Thank you Reuters for a very interesting article.

Posted by mikejp83 | Report as abusive

These three are the Muslim equivalent of the US neocons, who fuel hatred and war in the Middle East.

Posted by cautious123 | Report as abusive

I am sure way less than a,quarter of muslims agree with this violent ideology.
I think its an ideology that gives a platform to troubled people with violent tendencies. Normal people want peace. I have not met a single muslim that agrees.
Another thing this article leaves unclear , in fact, sort of gives the impression that their brand of islam is on accordance with mohammedan teachings of original islam.
They are not just anti islam, in fact, prophet mohammad pbuh actually predictrd tammaya and abdul wahab and warned against them. He also predicted that when me ca is ruled by a tribe from najd thry would pull islam down to its datk ages. The house of saud is from najd, and abdul wahab rise under their protection. He warned his followers to not follow these ppl.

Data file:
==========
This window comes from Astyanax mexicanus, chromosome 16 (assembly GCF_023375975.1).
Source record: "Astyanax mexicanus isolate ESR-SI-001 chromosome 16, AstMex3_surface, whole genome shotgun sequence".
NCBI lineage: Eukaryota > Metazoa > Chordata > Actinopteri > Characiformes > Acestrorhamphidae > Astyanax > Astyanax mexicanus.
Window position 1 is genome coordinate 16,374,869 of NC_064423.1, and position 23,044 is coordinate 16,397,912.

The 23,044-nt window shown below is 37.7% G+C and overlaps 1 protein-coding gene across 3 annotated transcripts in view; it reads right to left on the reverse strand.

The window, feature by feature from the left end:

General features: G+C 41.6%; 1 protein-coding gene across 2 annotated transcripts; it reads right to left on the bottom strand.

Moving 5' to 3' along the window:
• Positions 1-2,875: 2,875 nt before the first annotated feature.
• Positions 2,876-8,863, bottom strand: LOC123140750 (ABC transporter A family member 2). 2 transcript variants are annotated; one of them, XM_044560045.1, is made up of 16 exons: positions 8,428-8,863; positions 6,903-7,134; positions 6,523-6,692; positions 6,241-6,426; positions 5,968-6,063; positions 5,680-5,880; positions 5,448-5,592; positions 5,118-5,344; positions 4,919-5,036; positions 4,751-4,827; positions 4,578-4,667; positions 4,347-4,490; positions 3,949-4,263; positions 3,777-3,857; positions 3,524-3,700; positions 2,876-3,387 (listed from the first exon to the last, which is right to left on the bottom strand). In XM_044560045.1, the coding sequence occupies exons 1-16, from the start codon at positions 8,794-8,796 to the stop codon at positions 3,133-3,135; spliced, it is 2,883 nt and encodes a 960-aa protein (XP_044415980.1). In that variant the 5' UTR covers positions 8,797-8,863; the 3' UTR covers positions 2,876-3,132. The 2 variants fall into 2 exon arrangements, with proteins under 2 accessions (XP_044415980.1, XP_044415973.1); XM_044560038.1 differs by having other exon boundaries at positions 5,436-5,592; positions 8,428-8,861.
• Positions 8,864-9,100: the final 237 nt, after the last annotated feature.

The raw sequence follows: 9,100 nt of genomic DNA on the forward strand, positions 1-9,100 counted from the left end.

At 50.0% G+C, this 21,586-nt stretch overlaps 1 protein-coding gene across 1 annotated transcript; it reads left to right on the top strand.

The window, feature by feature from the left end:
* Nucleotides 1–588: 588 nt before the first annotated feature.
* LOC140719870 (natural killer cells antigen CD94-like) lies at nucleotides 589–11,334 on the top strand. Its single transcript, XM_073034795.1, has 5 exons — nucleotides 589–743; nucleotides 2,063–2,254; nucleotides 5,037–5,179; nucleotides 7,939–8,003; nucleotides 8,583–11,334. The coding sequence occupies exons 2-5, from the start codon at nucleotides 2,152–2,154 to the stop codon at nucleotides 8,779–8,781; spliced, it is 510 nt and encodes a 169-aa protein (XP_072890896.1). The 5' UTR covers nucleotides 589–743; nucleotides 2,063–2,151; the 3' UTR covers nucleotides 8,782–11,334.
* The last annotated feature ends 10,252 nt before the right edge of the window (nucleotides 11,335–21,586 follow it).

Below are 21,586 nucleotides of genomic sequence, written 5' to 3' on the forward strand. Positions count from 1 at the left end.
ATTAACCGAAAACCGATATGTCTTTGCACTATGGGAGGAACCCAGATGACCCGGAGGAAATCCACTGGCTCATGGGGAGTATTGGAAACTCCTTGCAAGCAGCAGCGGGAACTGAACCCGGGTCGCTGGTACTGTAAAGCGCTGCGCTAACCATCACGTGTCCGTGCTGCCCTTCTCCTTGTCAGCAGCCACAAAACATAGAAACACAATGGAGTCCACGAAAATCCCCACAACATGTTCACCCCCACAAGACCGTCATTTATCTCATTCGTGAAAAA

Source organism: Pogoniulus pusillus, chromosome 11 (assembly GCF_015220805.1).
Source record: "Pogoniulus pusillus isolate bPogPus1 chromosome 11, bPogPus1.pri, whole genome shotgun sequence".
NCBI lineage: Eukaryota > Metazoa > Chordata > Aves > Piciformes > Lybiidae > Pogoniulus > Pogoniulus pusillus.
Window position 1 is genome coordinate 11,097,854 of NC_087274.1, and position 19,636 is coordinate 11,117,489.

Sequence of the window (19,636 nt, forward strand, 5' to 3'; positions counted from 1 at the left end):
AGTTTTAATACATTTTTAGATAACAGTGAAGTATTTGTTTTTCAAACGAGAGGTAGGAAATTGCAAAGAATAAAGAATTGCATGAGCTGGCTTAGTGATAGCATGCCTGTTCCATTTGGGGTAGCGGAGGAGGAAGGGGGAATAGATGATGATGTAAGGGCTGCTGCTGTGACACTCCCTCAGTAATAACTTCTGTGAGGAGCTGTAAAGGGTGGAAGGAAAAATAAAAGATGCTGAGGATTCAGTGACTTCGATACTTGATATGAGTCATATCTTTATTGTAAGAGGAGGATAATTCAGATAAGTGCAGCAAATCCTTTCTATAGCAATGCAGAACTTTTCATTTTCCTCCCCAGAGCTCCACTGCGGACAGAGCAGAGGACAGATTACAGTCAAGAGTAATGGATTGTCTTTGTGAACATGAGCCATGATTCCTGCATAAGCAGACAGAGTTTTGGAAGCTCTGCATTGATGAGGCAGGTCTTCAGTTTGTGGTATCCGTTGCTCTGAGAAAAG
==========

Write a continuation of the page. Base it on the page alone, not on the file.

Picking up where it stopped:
Posted by Teehale | Report as abusive

I was struck by the statement as well that over 75% of Muslims reject terrorist tactics.

I wonder what the proportion would be for Hindus, Catholics, Anglicans, Atheists or Agnostics…?

Seems like 75% is a pretty low bar and a sign of how backward the Islamic world is that this statistic even gets quoted.

Posted by bummedout | Report as abusive

Islam needs to self-police better. Religion is not an ethnicity or race. It is a choice. Similarly, Christianity should receive no special protections in the United States. Tax churches, they operate as businesses. It’s all a scam.

Posted by Solidar | Report as abusive